Octogenarians, nonagenarians and centenarians account for nearly 2 percent of global population and are the most rapidly growing age group. It’s an age group that most of us enter by default rather than by choice, but it can be a productive time of life.

Just take US-based trio who may be the world’s most famous billionaires: Warren Buffett, Rupert Murdoch and George Soros. All have made headlines this year for doing what they do best: making money and being fully engaged with major economic, financial and political developments. They have a lot in common besides their years: all three are phenomenally wealthy, hold strong political views, enjoy considerable attention and influence, and have tangled family lives.

All three are self-made men. According to the Forbes list of the richest Americans, as of March 2011 Warren Buffett had a net worth of US$50 billion (second on the list), George Soros $14.5 billion and Rupert Murdoch only $7.6 billion.

Warren Buffett, a native of Omaha, Nebraska, buys companies either outright or piecemeal through purchases of large blocks of shares. He now owns more than 70 companies as part of his listed conglomerate, Berkshire Hathaway. Its shares opened at US$104,000 on the morning of August 22, although the price had been as high as $150,000 in December 2007 and remains one of the most expensive around.

Australian-born Rupert Murdoch inherited a newspaper from his father and expanded it into a major multinational called News Corp which owns media companies and newspapers from the now defunct tabloid News of the World in the United Kingdom to the prestigious Wall Street Journal.

George Soros, a Hungarian refugee, was one of the first investors to start a hedge fund — which is currently worth about $25 billion despite market turmoil. He is also noted for starting the Open Society Institute which runs a number of foundations to influence global politics and more recently the “Institute for New Economic Thinking.”

All three have received varying degrees of media coverage recently either because of their activities or for the ideas they espoused.

Warren Buffett is a favourite of the New York Times. In  a recent op-ed, “Stop Coddling the Super-Rich”, Buffett begged Congress to please, please, raise his taxes. On his last tax returns he paid a lower tax rate (17.4%) than his average employee (36%). What he did not make explicit was that billionaires make most of their money from investments which are taxed at 15%, while his employees earned mostly wages which are taxed at a higher rate.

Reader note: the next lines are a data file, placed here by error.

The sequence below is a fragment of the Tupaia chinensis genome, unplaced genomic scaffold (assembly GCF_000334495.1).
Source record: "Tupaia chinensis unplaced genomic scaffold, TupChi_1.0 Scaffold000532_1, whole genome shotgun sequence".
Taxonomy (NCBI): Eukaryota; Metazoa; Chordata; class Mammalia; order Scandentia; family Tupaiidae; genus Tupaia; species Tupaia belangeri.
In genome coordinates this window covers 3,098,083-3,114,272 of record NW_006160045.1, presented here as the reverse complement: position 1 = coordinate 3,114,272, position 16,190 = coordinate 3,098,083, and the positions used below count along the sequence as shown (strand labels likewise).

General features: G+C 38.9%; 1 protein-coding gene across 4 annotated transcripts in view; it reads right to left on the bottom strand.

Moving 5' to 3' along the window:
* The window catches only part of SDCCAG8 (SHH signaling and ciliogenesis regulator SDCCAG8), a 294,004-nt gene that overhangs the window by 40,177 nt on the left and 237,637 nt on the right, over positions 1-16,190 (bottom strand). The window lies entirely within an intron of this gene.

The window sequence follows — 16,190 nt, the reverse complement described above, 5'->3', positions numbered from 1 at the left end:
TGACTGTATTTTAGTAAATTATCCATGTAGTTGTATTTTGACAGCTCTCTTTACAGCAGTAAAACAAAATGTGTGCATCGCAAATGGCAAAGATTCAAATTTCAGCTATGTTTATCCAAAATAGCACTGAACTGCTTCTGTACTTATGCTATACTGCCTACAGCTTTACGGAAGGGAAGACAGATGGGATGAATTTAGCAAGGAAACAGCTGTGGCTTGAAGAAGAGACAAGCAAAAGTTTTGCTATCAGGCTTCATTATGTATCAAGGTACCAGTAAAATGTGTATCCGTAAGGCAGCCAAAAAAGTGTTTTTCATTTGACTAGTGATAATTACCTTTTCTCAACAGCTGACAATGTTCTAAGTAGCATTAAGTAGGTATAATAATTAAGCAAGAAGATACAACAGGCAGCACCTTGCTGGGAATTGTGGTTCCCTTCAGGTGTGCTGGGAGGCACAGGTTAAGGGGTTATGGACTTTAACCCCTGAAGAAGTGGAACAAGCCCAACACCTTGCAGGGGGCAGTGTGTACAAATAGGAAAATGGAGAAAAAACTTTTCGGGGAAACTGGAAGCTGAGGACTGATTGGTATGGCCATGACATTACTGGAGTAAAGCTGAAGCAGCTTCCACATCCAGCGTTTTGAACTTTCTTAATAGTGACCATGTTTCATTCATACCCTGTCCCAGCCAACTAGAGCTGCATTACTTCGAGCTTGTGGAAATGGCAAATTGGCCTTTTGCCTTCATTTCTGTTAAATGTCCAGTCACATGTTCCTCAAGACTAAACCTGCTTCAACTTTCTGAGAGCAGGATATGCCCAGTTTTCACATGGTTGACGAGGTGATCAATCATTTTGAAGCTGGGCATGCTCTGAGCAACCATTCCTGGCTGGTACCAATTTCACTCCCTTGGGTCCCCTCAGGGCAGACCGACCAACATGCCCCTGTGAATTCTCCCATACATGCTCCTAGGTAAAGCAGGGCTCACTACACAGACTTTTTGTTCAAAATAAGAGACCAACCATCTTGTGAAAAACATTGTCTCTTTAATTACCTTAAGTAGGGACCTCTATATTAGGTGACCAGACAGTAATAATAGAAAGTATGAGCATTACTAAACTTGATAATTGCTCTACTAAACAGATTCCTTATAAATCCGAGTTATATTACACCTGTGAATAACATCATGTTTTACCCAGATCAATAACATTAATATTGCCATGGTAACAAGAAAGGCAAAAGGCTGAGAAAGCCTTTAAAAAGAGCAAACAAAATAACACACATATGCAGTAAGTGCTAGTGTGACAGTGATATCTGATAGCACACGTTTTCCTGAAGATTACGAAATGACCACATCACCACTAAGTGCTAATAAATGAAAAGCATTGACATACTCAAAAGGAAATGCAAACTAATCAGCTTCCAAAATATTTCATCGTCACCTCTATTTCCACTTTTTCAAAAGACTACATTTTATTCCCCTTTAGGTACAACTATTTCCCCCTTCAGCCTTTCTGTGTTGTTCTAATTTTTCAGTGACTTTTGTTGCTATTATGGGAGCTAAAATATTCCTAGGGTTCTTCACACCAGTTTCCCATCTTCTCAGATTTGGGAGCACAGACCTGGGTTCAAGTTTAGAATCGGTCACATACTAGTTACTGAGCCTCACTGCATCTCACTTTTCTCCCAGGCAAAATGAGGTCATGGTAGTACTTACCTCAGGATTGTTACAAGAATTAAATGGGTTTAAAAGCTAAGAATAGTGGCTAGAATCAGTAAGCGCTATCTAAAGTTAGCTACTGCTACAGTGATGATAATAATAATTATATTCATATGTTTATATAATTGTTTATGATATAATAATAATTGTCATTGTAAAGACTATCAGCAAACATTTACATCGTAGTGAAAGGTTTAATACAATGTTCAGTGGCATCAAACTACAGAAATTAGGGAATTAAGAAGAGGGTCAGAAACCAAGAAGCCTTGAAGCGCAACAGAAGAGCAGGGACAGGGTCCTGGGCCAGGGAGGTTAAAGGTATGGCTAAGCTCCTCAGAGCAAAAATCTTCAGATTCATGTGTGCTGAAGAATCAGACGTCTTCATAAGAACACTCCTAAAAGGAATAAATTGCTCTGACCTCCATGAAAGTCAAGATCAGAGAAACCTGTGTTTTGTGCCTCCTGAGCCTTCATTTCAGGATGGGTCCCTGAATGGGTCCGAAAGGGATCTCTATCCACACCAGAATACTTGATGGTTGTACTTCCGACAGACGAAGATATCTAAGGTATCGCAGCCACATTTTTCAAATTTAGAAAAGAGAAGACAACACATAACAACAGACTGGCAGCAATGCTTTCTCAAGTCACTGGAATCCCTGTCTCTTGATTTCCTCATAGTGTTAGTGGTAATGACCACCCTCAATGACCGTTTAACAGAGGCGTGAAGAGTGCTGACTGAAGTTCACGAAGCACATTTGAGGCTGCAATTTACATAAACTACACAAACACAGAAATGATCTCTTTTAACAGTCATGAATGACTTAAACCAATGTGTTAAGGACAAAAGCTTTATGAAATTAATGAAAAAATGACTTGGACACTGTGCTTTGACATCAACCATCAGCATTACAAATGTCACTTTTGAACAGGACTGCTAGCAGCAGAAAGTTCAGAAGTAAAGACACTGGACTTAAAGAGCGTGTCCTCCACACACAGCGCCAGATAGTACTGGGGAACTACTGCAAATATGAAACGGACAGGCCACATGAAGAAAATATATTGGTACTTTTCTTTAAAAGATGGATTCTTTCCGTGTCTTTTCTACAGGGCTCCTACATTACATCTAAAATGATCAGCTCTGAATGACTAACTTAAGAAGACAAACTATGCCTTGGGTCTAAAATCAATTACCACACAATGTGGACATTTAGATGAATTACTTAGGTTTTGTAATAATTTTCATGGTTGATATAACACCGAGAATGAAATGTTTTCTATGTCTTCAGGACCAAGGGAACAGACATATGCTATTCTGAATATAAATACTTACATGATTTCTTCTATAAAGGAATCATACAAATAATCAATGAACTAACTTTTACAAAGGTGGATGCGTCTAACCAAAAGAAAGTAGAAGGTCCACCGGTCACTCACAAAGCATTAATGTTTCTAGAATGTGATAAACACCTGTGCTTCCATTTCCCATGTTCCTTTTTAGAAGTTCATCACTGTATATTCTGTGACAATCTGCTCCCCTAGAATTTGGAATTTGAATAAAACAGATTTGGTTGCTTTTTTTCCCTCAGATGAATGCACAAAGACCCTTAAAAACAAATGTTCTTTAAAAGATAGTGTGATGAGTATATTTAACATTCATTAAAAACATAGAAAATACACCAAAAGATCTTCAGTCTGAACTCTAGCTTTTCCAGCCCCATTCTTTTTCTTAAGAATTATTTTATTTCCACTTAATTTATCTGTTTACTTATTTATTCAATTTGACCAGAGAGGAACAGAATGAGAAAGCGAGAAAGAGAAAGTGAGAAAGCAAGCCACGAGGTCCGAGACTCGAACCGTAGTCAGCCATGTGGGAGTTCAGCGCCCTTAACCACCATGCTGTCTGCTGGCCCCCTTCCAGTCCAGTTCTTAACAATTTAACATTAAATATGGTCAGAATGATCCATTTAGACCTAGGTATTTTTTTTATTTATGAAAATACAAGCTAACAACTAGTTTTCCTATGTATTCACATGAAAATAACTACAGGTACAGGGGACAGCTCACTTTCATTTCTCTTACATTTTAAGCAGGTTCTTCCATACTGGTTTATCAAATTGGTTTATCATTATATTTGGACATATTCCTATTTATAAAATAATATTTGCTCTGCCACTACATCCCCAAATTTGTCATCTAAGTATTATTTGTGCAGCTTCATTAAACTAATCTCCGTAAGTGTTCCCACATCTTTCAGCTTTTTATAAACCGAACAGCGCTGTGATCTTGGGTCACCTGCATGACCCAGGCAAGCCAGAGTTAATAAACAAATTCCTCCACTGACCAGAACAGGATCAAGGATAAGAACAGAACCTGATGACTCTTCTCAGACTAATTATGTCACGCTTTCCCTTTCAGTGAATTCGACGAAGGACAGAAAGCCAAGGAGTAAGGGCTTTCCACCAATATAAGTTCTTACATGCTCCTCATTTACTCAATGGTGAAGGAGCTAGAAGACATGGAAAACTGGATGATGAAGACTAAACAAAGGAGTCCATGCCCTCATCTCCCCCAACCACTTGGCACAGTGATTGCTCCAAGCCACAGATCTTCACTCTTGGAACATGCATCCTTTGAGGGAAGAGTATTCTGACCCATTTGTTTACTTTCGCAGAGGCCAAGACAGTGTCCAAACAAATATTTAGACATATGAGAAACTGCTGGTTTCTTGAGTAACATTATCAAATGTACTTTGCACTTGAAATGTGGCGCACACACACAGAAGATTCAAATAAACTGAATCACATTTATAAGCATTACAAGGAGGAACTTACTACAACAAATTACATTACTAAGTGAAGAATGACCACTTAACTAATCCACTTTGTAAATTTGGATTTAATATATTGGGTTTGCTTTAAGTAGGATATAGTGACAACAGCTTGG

Buffett did not indicate how much his taxes ought to be. However, the Financial Times offered some advice. It pointed out that Buffett’s declared income of $40 million was rather small for someone with net wealth of $50 billion, so the FT suggested a modest wealth tax of 2% which implies a tax payment of $1 billion or 25 times what he paid last year.

In an interview with talk-show host Charlie Rose, Buffett reiterated much of what was in his Times article but he did make an admission which surprised no one: “Yeah, I like being rich.” Mr. Rose went on to point out that Buffett had written that those who should be taxed at higher rates were individuals earning at least $1 million, thus indicating a disagreement with President Obama’s $250,000 threshold. Mr. Rose asked him if he had other differences but Buffett responded that he was “in synch” with President Obama, especially on “social matters” such as “a woman’s right to choose.”

A year ago Buffett came up with a “Giving Pledge”. He and Microsoft founder Bill Gates urged the wealthiest people to donate at least half of their fortune to charity either during their lifetime or in their wills. To set an example, Buffett had already decided to donate $30 billion to the Bill and Melinda Gates Foundation in annual installments. Teaming up with Bill Gates, the Giving Pledge group recently held its first annual meeting, celebrating the fact that 69 “pledgers” had already signed on. Buffett has actually indicated he would give away 99 percent of his wealth — but with a net worth of $50 billion such generosity would still leave him or his heirs with $500 million.

While philanthropy is admirable, the causes for which donations are sometimes made are not always noble. Both Buffett and Gates are promoters of family planning, abortion choice and other population control programs. The Gates Foundation received the UN Population Fund’s Annual Population Award in 2010.